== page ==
New Wolsey Theatre Jack and the Beanstalk Live Stream review

A photo of Jack, a white male with short dark hair wearing a red hat with a feather, red jacket over a white shirt with a collar climbing the beanstalk against a backdrop of a blue sky with fluffy white clouds. With the words watch from home in bold white font in the top left corner and the Jack and the Beanstalk logo in the bottom right corner.
New Wolsey Theatre from video by Jake Barinov and Peter Hazelwood

It’s no secret that I love a Rock ‘n’ Roll pantomime, in fact it was the first incarnation of this show written by Pete Rowe at Theatr Clwyd twenty one years ago that made me want to work in theatre. However, due to all things Covid and no social distanced seating I didn’t think I’d be getting to see a panto this year. But just when I thought “Oh no I won’t” The New Wolsey Theatre said “Oh yes you will!”

Because, although audiences have been allowed back in theatres, The New Wolsey have continued to livestream their shows, showing a real commitment to making theatre as accessible as possible and an understanding that not everyone can watch a show in an auditorium, particularly in the current climate. So even if you’re 1 mile from the theatre, 250 miles like me or even in another country entirely you can still have the opportunity to see a live show.

And what’s great about this run of Jack and the Beanstalk is that live means live. Each performance is captured on camera and broadcast to you as it happens, meaning you get all the uniqueness, adlibs, mishaps (and there were a few #WigGate) and audience reaction that are such a part of the panto experience too. You’re not getting a sanitised and prerecorded version. Simply choose which date you wish to view the show and tune in at the right time and get ready to shout or sign “he’s behind you” as much as you want.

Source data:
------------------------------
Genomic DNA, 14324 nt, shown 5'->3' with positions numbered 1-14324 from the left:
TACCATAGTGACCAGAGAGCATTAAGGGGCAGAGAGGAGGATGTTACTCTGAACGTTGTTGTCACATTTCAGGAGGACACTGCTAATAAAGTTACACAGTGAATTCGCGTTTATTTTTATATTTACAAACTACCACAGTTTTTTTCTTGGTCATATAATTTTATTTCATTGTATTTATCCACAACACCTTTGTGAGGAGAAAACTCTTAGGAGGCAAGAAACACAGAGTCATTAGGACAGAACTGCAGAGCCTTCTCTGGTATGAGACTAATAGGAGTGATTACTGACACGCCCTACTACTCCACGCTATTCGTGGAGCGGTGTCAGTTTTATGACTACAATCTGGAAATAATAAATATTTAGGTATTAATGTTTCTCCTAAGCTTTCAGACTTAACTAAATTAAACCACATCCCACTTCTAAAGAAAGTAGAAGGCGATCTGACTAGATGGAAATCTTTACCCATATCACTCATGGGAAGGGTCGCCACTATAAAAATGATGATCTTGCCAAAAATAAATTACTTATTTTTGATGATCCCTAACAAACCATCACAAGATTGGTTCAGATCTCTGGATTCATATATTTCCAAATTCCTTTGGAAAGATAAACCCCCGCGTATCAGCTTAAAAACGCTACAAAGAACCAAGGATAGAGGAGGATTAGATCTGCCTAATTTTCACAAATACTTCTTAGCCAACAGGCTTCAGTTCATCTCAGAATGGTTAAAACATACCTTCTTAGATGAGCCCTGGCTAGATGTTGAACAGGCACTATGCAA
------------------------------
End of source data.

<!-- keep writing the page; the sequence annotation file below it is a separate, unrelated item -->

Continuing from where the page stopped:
What’s more, the livestreams are further accessible with audio described, BSL interpretation and captioned streams available. Simply check the symbols on the booking page to see when they are available (as shown below) and click which stream you want when you access the link to view the show.

An image of the booking page for the livestream version of Jack and the Beanstalk showing the date for December 21st with the symbols for an audio described and captioned performance and December 22nd with an audio described and BSL interpreted performance.

For anyone that prefers a relaxed performance, that will also be livestreamed on 5th January at 11am.

Now, on with the show. Jack and the Beanstalk directed by Kate Golledge is the perfect festive treat for all ages with something for everyone, even if you’re not the biggest fan of traditional Panto. From music, jaw dropping musicianship, dancing (with choreography by Darragh O’Leary,) romance, drama, action, prop gags (I love a good prop gag,) slapstick, plenty of innuendo, a literal giant puppet, a Covid adapted chase through the audience and even a mankini thrown in. It’s a real celebration of live arts with an 8 strong cast of actor musicians clearly thoroughly enjoying being back on stage doing what they love. And the audience, both in person and digital, sure are glad to have them back.

A production photo of Steve Simmonds as Dame Dolly Durden wearing a green patchwork dress under a pink and white gingham apron, green and black stripey tights, pink Doc Marten boots and a white with pink spots floppy hat singing with Bessie the cow. Behind them is a video screen showing flowers falling, Jack playing the guitar and Fleshcreep playing the trumpet.
Photo by Mike Kwasniak